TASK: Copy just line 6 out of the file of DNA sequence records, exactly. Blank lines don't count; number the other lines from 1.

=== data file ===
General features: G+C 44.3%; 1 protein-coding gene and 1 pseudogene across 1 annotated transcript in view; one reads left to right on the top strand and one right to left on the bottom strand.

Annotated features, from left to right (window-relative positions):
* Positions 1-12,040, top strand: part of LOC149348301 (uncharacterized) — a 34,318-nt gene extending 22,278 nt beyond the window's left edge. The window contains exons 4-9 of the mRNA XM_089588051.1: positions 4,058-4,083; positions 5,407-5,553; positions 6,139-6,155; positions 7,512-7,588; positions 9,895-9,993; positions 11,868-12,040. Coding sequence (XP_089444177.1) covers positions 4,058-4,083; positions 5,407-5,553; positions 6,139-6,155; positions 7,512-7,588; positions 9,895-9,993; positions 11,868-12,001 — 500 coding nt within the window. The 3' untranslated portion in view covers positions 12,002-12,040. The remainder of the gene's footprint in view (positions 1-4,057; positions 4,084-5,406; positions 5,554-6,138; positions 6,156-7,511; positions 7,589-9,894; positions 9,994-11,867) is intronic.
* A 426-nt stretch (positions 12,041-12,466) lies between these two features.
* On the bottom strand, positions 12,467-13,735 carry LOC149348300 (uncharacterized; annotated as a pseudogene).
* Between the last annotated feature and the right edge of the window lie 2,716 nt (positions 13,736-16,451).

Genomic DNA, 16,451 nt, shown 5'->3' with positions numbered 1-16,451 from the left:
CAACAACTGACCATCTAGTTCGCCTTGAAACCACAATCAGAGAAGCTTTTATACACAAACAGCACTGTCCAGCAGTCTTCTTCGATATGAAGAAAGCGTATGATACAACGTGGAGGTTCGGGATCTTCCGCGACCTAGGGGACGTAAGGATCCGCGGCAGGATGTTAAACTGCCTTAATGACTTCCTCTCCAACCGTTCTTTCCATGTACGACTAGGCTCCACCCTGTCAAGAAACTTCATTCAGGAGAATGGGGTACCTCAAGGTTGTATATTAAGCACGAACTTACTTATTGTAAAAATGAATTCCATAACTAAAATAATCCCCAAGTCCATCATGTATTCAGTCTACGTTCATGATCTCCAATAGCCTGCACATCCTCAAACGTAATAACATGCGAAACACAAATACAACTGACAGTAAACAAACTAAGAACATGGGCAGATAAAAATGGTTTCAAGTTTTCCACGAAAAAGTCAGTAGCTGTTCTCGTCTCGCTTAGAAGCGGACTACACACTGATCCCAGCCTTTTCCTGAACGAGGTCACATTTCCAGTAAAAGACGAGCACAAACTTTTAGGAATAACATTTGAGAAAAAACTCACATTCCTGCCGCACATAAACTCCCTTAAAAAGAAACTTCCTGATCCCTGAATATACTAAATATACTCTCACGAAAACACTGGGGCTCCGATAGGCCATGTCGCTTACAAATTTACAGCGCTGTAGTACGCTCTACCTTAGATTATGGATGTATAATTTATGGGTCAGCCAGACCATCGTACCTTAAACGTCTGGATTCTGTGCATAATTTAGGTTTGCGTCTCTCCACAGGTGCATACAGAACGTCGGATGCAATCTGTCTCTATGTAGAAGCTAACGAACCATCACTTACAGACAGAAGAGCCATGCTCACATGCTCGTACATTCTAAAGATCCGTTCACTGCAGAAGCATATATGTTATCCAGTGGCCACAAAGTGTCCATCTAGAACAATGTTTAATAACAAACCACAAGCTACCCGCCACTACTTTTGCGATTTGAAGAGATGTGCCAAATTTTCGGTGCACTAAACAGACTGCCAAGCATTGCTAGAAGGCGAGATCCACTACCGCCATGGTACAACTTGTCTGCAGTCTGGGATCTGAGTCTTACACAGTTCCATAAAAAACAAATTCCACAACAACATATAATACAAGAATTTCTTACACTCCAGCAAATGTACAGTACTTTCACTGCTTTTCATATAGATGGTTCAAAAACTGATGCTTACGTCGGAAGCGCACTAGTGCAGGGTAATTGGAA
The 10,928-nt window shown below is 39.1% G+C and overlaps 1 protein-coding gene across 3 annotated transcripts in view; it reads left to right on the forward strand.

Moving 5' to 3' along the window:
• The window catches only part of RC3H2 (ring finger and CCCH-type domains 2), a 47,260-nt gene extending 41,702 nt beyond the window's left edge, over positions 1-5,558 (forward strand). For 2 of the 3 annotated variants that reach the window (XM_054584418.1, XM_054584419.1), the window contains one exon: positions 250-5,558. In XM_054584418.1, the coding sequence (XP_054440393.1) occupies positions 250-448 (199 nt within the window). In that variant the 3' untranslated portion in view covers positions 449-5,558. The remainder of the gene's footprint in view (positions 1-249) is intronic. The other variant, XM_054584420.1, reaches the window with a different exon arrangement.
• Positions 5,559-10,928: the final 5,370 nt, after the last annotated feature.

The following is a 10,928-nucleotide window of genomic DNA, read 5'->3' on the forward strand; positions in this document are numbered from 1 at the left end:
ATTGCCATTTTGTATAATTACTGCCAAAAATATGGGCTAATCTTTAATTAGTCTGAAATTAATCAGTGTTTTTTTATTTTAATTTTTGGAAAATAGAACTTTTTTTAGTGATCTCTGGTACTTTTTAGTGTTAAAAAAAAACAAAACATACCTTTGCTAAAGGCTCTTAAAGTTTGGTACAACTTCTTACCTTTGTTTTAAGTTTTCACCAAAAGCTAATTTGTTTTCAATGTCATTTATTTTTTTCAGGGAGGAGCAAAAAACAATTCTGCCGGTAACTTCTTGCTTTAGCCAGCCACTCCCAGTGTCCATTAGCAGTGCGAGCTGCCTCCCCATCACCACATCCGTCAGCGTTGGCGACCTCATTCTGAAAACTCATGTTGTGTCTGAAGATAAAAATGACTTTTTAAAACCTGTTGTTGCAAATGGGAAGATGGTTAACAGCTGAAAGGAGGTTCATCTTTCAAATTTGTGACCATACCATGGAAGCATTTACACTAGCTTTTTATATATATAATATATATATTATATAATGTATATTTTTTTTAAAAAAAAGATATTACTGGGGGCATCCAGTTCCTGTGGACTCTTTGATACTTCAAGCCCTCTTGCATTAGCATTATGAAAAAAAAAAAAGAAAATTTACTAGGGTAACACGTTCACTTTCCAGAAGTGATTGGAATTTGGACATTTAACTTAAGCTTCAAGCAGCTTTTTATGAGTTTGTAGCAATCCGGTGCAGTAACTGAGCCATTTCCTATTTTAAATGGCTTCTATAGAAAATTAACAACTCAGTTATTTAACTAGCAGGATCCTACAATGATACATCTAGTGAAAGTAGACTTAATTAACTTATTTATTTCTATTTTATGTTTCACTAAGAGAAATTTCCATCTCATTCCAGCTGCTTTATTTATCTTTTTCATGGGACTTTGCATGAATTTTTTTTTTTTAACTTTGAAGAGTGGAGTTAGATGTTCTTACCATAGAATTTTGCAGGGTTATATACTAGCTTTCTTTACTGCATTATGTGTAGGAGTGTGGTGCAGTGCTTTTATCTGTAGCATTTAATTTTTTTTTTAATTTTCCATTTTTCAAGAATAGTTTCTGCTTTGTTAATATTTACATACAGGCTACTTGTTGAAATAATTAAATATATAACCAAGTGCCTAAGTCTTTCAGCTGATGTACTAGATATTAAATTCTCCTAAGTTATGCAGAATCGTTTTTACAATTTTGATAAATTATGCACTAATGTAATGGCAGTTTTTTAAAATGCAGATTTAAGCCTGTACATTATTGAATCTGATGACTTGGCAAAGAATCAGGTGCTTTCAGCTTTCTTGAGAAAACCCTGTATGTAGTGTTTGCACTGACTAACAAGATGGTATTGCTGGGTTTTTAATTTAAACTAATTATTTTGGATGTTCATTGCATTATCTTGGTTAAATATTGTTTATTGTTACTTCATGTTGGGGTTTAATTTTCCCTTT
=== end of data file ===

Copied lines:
* Between the last annotated feature and the right edge of the window lie 2,716 nt (positions 13,736-16,451).